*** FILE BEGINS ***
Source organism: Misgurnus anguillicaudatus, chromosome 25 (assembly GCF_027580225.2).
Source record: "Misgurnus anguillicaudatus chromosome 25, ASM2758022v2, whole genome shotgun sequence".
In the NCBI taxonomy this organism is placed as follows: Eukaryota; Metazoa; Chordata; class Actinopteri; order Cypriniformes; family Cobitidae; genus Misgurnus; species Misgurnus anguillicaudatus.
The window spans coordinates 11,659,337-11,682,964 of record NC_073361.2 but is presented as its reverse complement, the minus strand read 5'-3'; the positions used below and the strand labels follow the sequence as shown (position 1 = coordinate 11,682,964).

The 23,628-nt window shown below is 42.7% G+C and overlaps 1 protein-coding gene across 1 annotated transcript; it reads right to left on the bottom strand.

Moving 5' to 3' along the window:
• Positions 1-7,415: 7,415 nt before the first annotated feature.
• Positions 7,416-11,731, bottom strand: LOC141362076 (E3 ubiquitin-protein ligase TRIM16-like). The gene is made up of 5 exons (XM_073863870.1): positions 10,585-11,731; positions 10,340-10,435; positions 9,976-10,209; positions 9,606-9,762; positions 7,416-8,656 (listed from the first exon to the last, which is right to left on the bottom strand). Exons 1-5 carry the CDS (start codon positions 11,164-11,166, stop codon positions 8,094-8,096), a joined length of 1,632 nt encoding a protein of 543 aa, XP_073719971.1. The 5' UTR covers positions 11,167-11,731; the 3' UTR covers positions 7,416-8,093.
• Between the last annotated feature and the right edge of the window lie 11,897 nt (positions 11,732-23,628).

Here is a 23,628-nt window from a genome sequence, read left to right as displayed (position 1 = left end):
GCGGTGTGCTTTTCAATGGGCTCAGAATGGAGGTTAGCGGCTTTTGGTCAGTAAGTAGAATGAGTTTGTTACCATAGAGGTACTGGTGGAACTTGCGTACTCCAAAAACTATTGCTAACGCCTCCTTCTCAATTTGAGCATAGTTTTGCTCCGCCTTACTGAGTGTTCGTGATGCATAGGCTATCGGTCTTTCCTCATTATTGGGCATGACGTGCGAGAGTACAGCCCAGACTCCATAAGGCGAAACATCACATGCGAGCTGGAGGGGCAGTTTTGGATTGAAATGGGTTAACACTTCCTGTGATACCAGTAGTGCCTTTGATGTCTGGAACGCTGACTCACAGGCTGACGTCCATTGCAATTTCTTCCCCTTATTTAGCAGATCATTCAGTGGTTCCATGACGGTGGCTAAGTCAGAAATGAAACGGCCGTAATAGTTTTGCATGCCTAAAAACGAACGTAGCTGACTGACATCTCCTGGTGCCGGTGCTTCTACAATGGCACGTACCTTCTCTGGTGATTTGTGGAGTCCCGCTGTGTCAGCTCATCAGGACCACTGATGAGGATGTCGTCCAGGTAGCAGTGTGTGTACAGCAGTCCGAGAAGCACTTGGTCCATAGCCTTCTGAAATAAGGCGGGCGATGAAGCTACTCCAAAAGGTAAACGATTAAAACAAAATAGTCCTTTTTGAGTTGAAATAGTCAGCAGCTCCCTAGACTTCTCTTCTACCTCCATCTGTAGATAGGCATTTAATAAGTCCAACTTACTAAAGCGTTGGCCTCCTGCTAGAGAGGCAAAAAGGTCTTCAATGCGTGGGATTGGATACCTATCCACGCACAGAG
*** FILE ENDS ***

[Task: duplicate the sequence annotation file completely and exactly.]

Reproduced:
Source organism: Misgurnus anguillicaudatus, chromosome 25 (assembly GCF_027580225.2).
Source record: "Misgurnus anguillicaudatus chromosome 25, ASM2758022v2, whole genome shotgun sequence".
In the NCBI taxonomy this organism is placed as follows: Eukaryota; Metazoa; Chordata; class Actinopteri; order Cypriniformes; family Cobitidae; genus Misgurnus; species Misgurnus anguillicaudatus.
The window spans coordinates 11,659,337-11,682,964 of record NC_073361.2 but is presented as its reverse complement, the minus strand read 5'-3'; the positions used below and the strand labels follow the sequence as shown (position 1 = coordinate 11,682,964).

The 23,628-nt window shown below is 42.7% G+C and overlaps 1 protein-coding gene across 1 annotated transcript; it reads right to left on the bottom strand.

Moving 5' to 3' along the window:
• Positions 1-7,415: 7,415 nt before the first annotated feature.
• Positions 7,416-11,731, bottom strand: LOC141362076 (E3 ubiquitin-protein ligase TRIM16-like). The gene is made up of 5 exons (XM_073863870.1): positions 10,585-11,731; positions 10,340-10,435; positions 9,976-10,209; positions 9,606-9,762; positions 7,416-8,656 (listed from the first exon to the last, which is right to left on the bottom strand). Exons 1-5 carry the CDS (start codon positions 11,164-11,166, stop codon positions 8,094-8,096), a joined length of 1,632 nt encoding a protein of 543 aa, XP_073719971.1. The 5' UTR covers positions 11,167-11,731; the 3' UTR covers positions 7,416-8,093.
• Between the last annotated feature and the right edge of the window lie 11,897 nt (positions 11,732-23,628).

Here is a 23,628-nt window from a genome sequence, read left to right as displayed (position 1 = left end):
GCGGTGTGCTTTTCAATGGGCTCAGAATGGAGGTTAGCGGCTTTTGGTCAGTAAGTAGAATGAGTTTGTTACCATAGAGGTACTGGTGGAACTTGCGTACTCCAAAAACTATTGCTAACGCCTCCTTCTCAATTTGAGCATAGTTTTGCTCCGCCTTACTGAGTGTTCGTGATGCATAGGCTATCGGTCTTTCCTCATTATTGGGCATGACGTGCGAGAGTACAGCCCAGACTCCATAAGGCGAAACATCACATGCGAGCTGGAGGGGCAGTTTTGGATTGAAATGGGTTAACACTTCCTGTGATACCAGTAGTGCCTTTGATGTCTGGAACGCTGACTCACAGGCTGACGTCCATTGCAATTTCTTCCCCTTATTTAGCAGATCATTCAGTGGTTCCATGACGGTGGCTAAGTCAGAAATGAAACGGCCGTAATAGTTTTGCATGCCTAAAAACGAACGTAGCTGACTGACATCTCCTGGTGCCGGTGCTTCTACAATGGCACGTACCTTCTCTGGTGATTTGTGGAGTCCCGCTGTGTCAGCTCATCAGGACCACTGATGAGGATGTCGTCCAGGTAGCAGTGTGTGTACAGCAGTCCGAGAAGCACTTGGTCCATAGCCTTCTGAAATAAGGCGGGCGATGAAGCTACTCCAAAAGGTAAACGATTAAAACAAAATAGTCCTTTTTGAGTTGAAATAGTCAGCAGCTCCCTAGACTTCTCTTCTACCTCCATCTGTAGATAGGCATTTAATAAGTCCAACTTACTAAAGCGTTGGCCTCCTGCTAGAGAGGCAAAAAGGTCTTCAATGCGTGGGATTGGATACCTATCCACGCACAGAG